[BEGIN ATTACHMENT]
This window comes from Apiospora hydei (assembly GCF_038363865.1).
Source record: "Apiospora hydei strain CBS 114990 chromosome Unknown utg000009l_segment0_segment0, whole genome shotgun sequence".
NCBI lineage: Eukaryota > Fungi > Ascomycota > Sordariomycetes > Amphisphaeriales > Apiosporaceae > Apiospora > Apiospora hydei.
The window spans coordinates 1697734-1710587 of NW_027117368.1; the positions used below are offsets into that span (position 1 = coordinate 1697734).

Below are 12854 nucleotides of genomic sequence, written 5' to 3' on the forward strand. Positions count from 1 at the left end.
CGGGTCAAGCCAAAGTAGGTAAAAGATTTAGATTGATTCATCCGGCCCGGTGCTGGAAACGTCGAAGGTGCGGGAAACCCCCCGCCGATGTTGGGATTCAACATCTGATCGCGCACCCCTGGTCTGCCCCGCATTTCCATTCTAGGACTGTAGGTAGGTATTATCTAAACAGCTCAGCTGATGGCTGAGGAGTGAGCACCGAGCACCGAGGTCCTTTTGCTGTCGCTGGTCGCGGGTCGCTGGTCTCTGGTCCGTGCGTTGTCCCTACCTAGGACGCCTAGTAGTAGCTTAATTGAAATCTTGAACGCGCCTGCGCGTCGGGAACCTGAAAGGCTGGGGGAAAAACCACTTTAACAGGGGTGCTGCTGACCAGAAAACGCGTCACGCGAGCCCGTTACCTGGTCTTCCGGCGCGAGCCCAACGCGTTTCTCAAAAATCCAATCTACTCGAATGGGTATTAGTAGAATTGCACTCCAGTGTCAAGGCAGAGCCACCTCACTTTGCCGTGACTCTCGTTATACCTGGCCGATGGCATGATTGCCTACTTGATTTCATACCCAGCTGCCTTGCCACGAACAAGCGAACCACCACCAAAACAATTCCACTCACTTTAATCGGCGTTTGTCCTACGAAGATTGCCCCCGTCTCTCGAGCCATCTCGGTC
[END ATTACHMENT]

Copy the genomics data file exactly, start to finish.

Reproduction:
This window comes from Apiospora hydei (assembly GCF_038363865.1).
Source record: "Apiospora hydei strain CBS 114990 chromosome Unknown utg000009l_segment0_segment0, whole genome shotgun sequence".
NCBI lineage: Eukaryota > Fungi > Ascomycota > Sordariomycetes > Amphisphaeriales > Apiosporaceae > Apiospora > Apiospora hydei.
The window spans coordinates 1697734-1710587 of NW_027117368.1; the positions used below are offsets into that span (position 1 = coordinate 1697734).

Below are 12854 nucleotides of genomic sequence, written 5' to 3' on the forward strand. Positions count from 1 at the left end.
CGGGTCAAGCCAAAGTAGGTAAAAGATTTAGATTGATTCATCCGGCCCGGTGCTGGAAACGTCGAAGGTGCGGGAAACCCCCCGCCGATGTTGGGATTCAACATCTGATCGCGCACCCCTGGTCTGCCCCGCATTTCCATTCTAGGACTGTAGGTAGGTATTATCTAAACAGCTCAGCTGATGGCTGAGGAGTGAGCACCGAGCACCGAGGTCCTTTTGCTGTCGCTGGTCGCGGGTCGCTGGTCTCTGGTCCGTGCGTTGTCCCTACCTAGGACGCCTAGTAGTAGCTTAATTGAAATCTTGAACGCGCCTGCGCGTCGGGAACCTGAAAGGCTGGGGGAAAAACCACTTTAACAGGGGTGCTGCTGACCAGAAAACGCGTCACGCGAGCCCGTTACCTGGTCTTCCGGCGCGAGCCCAACGCGTTTCTCAAAAATCCAATCTACTCGAATGGGTATTAGTAGAATTGCACTCCAGTGTCAAGGCAGAGCCACCTCACTTTGCCGTGACTCTCGTTATACCTGGCCGATGGCATGATTGCCTACTTGATTTCATACCCAGCTGCCTTGCCACGAACAAGCGAACCACCACCAAAACAATTCCACTCACTTTAATCGGCGTTTGTCCTACGAAGATTGCCCCCGTCTCTCGAGCCATCTCGGTC